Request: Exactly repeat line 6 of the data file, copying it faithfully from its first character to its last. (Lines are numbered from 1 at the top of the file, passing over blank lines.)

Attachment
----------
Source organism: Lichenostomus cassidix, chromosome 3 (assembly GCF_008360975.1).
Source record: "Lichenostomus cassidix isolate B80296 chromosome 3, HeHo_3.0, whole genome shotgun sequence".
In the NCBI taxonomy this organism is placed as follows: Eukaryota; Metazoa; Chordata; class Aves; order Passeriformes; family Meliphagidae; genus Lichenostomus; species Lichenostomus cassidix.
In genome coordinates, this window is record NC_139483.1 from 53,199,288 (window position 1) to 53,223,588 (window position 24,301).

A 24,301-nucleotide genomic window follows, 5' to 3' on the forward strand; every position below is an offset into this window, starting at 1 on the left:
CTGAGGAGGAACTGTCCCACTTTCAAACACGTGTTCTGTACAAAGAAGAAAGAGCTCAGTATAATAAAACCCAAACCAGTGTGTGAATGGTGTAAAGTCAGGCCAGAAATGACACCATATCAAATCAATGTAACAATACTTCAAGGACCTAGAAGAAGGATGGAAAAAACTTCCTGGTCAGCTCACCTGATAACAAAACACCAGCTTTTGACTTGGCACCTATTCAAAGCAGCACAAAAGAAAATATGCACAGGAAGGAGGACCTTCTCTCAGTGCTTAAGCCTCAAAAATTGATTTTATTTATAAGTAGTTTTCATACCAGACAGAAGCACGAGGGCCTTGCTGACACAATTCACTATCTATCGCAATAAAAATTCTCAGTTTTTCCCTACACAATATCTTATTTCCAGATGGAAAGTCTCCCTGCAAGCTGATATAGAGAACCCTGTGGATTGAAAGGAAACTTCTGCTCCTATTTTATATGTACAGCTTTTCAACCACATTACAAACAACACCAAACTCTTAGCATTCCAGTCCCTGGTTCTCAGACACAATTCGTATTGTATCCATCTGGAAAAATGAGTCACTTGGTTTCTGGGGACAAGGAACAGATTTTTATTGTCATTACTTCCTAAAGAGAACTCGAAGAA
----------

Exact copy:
CTGAGGAGGAACTGTCCCACTTTCAAACACGTGTTCTGTACAAAGAAGAAAGAGCTCAGTATAATAAAACCCAAACCAGTGTGTGAATGGTGTAAAGTCAGGCCAGAAATGACACCATATCAAATCAATGTAACAATACTTCAAGGACCTAGAAGAAGGATGGAAAAAACTTCCTGGTCAGCTCACCTGATAACAAAACACCAGCTTTTGACTTGGCACCTATTCAAAGCAGCACAAAAGAAAATATGCACAGGAAGGAGGACCTTCTCTCAGTGCTTAAGCCTCAAAAATTGATTTTATTTATAAGTAGTTTTCATACCAGACAGAAGCACGAGGGCCTTGCTGACACAATTCACTATCTATCGCAATAAAAATTCTCAGTTTTTCCCTACACAATATCTTATTTCCAGATGGAAAGTCTCCCTGCAAGCTGATATAGAGAACCCTGTGGATTGAAAGGAAACTTCTGCTCCTATTTTATATGTACAGCTTTTCAACCACATTACAAACAACACCAAACTCTTAGCATTCCAGTCCCTGGTTCTCAGACACAATTCGTATTGTATCCATCTGGAAAAATGAGTCACTTGGTTTCTGGGGACAAGGAACAGATTTTTATTGTCATTACTTCCTAAAGAGAACTCGAAGAA